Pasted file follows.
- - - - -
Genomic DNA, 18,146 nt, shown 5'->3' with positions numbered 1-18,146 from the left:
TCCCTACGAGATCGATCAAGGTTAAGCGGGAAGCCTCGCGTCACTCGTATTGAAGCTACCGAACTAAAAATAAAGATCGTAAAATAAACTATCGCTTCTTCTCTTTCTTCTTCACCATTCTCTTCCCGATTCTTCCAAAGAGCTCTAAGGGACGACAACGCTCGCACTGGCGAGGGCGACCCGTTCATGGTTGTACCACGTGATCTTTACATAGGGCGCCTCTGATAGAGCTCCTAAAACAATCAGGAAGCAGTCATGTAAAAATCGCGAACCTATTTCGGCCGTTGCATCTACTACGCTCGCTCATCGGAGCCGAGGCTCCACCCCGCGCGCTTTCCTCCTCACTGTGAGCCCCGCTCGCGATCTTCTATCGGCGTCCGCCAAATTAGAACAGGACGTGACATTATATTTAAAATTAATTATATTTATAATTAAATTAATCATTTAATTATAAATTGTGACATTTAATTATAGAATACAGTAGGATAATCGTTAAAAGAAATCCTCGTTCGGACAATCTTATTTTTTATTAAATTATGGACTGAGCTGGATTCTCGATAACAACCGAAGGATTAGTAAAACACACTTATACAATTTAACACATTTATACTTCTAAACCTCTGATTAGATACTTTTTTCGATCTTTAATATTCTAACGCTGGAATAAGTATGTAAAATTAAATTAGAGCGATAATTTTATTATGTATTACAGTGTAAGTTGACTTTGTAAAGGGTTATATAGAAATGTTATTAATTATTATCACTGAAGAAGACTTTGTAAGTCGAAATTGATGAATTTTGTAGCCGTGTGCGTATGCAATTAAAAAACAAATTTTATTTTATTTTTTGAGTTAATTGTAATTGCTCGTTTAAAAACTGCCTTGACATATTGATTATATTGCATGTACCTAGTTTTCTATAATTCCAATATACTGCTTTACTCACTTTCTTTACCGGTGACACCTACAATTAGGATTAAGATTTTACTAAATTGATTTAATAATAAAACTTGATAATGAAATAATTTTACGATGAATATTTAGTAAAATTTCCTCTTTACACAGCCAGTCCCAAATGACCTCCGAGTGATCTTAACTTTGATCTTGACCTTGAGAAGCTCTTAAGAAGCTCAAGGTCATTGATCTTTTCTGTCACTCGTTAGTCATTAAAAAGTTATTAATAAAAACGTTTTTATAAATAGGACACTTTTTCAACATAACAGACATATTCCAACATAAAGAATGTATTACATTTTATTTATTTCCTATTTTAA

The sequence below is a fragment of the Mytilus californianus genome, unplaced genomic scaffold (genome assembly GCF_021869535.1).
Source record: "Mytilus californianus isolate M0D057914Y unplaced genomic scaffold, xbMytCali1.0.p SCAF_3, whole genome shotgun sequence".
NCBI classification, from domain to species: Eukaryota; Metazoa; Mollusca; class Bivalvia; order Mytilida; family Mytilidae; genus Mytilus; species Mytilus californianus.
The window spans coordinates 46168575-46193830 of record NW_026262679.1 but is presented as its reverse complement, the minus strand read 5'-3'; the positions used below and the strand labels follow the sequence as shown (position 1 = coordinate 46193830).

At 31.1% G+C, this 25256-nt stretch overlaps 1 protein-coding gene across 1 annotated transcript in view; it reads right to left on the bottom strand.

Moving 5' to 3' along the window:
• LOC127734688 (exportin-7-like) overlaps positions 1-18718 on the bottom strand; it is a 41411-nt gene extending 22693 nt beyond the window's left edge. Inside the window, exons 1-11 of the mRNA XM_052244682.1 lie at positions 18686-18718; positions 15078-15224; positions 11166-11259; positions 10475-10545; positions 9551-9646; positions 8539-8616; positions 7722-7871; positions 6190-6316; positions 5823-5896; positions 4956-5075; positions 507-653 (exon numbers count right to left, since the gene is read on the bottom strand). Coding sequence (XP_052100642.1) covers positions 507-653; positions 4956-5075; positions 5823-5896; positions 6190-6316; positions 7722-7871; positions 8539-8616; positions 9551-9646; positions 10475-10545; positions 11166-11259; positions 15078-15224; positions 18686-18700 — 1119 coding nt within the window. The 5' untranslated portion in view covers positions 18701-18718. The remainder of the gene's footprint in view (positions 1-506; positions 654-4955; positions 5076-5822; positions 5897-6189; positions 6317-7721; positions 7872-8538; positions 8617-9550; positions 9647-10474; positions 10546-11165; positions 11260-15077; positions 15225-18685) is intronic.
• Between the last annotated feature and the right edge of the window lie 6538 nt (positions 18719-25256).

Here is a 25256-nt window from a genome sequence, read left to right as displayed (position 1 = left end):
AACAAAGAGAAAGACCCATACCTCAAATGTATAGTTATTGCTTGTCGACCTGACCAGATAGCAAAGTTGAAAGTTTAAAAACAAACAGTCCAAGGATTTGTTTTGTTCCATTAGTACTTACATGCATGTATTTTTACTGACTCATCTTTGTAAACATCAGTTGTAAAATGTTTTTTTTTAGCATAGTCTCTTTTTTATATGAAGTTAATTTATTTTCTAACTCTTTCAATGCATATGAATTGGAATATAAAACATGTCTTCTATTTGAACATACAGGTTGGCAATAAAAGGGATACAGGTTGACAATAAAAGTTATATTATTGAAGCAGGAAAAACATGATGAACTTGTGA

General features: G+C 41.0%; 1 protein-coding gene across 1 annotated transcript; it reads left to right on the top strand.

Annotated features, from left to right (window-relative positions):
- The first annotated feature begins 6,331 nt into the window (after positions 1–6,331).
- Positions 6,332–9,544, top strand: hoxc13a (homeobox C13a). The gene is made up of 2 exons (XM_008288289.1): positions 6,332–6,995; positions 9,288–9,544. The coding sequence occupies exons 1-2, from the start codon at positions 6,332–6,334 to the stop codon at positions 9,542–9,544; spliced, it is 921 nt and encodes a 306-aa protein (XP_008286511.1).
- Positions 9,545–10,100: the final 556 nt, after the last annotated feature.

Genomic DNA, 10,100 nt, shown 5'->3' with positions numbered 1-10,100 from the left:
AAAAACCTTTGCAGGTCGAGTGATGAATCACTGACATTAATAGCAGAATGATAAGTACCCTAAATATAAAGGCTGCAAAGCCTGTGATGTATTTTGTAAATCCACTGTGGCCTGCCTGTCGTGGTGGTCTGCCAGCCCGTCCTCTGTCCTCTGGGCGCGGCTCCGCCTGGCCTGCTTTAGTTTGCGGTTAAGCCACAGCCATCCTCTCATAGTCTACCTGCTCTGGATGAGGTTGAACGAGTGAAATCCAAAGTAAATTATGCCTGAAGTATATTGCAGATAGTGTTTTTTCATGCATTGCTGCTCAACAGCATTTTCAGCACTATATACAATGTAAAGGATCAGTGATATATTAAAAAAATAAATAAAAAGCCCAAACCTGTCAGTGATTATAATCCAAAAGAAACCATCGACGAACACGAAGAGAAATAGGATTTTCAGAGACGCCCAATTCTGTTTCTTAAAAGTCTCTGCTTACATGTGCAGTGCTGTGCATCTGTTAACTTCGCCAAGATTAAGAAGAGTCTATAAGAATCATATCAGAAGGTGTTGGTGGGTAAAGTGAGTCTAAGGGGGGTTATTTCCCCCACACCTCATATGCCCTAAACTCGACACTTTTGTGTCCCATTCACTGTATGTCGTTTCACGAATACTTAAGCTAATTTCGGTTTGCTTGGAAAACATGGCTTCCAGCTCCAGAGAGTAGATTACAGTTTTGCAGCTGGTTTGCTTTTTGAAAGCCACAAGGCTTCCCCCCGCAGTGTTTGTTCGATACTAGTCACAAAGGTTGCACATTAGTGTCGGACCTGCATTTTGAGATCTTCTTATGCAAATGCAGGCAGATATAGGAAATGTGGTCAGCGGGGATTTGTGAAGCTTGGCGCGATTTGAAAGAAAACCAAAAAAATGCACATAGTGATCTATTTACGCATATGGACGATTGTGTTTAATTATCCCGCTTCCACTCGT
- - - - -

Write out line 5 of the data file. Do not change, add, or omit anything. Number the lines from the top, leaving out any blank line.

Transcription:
NCBI classification, from domain to species: Eukaryota; Metazoa; Mollusca; class Bivalvia; order Mytilida; family Mytilidae; genus Mytilus; species Mytilus californianus.